Pop quiz: what's the difference between necrotizing fasciitis and other nasty skin infections?
Necrotizing fasciitis is gross, dangerous and infamous. Every once in a while, we read about how this insidious disease can render you legless and armless in mere days. We read about how 1 in 4 victims of necrotizing fasciitis don't survive.
Lately, there've been two incidents of necrotizing fasciitis on either side of the Atlantic within days of each other. Panic in the streets: there must be something going on!
Whoa, Nelly. We need to stop this crazy train before it jumps the tracks.
MRSA, spider bite or necrotizing fasciitis?
Image © Kenneth Walker
Necrotizing fasciitis is indeed a horrible disease, but it isn't something that we need to get to the bottom of. There isn't really a necrotizing fasciitis disease. It's more of a condition that simply happens by equal parts bacterial skin infection and bad luck. Most commonly, it's caused by either Group A Streptococcus or Staphylococcus aureus.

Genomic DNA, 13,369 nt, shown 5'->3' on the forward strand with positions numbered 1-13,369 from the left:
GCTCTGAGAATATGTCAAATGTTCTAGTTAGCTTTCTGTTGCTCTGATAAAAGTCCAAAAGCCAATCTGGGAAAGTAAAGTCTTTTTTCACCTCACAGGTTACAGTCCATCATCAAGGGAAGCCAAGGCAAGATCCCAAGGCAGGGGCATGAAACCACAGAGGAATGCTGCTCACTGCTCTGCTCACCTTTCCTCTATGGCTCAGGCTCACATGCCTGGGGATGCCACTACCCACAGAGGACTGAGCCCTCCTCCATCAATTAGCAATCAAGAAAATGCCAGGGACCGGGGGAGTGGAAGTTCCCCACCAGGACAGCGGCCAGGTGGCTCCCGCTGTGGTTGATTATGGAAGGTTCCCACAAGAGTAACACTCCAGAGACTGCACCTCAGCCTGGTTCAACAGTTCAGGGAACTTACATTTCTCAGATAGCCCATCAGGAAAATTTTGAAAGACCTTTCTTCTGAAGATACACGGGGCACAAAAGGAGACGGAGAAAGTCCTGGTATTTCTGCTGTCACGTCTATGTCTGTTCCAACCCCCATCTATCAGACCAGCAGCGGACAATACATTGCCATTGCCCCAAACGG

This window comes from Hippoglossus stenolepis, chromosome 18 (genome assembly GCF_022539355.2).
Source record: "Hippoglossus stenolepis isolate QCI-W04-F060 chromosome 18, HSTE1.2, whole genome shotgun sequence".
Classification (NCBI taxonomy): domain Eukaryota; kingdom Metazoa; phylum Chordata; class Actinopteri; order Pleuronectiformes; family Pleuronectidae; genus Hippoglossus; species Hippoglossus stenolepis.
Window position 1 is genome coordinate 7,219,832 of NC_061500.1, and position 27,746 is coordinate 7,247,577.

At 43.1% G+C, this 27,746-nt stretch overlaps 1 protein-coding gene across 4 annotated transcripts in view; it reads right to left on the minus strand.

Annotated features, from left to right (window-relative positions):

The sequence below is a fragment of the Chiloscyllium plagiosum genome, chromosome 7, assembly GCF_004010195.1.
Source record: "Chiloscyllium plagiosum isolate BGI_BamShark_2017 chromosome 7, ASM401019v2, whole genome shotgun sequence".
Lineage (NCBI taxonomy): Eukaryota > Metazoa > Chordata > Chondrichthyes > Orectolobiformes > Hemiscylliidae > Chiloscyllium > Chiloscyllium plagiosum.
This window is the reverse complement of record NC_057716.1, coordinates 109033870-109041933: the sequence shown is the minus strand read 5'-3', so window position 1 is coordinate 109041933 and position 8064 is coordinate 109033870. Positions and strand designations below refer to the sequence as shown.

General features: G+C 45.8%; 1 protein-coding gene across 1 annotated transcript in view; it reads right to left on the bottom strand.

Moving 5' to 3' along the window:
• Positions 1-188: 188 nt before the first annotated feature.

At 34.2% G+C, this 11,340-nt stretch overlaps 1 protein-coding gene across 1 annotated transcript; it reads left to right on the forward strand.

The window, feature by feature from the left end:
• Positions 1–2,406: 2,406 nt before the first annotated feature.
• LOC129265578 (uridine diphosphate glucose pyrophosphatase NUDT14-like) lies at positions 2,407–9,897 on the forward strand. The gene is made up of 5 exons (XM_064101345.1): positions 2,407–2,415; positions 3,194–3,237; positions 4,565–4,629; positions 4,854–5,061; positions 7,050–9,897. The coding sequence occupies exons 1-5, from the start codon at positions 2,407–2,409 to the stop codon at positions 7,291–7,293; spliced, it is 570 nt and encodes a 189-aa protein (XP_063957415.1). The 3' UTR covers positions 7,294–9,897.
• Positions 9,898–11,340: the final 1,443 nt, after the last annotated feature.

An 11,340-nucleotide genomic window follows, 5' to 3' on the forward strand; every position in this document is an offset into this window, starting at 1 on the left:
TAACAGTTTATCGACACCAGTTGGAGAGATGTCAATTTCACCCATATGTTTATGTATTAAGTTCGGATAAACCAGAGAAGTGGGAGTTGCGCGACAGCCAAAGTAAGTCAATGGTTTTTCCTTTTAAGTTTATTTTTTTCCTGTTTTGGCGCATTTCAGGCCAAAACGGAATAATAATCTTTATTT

- Group A Streptococcus, abbreviated GAS by the CDC -- but since "he's got GAS" means something totally different to me I'll call it strep -- is responsible for those bad sore throats you've probably heard of: strep throat.
- Staphylococcus aureus is the impetus for that wonderful bug called MRSA we all know and love. MRSA and staph are well known for their skin infections. These are commonly mistaken for bug and spider bites.
Necrotizing fasciitis is just another skin infection. Don't get me wrong, it's a bad one. It can kill you if it goes untreated. It spreads fast. It may lead to big chunks of skin, muscle and bone getting lost (sometimes whole limbs). It's bad, but not worth panicking about.
The best bet to beat any skin infection is to stay clean and wash your hands regularly. If you're in the beauty business or healthcare, wear gloves and wash your hands. If you're an educator, wash your hands. If you're a student, wash your hands.
Basically, always wash your hands. When the bug isn't allowed to stay on your skin, it doesn't get a foothold and doesn't spread. If you have a sore on your skin that grows overnight, go see the doctor.
Just remember when you see the next tabloid headline about the "FLESH EATING BACTERIA" that it's the same story you read in the New York Times about MRSA being in pork, just with more capital letters (and a name fit for a horror movie).
Pardon me. The bacon's ready. I need to wash my hands.
- Strep Throat
- Necrotizing Fasciitis
- Impetigo (just another name for those skin infections)
- Urban Legends About Necrotizing Fasciitis
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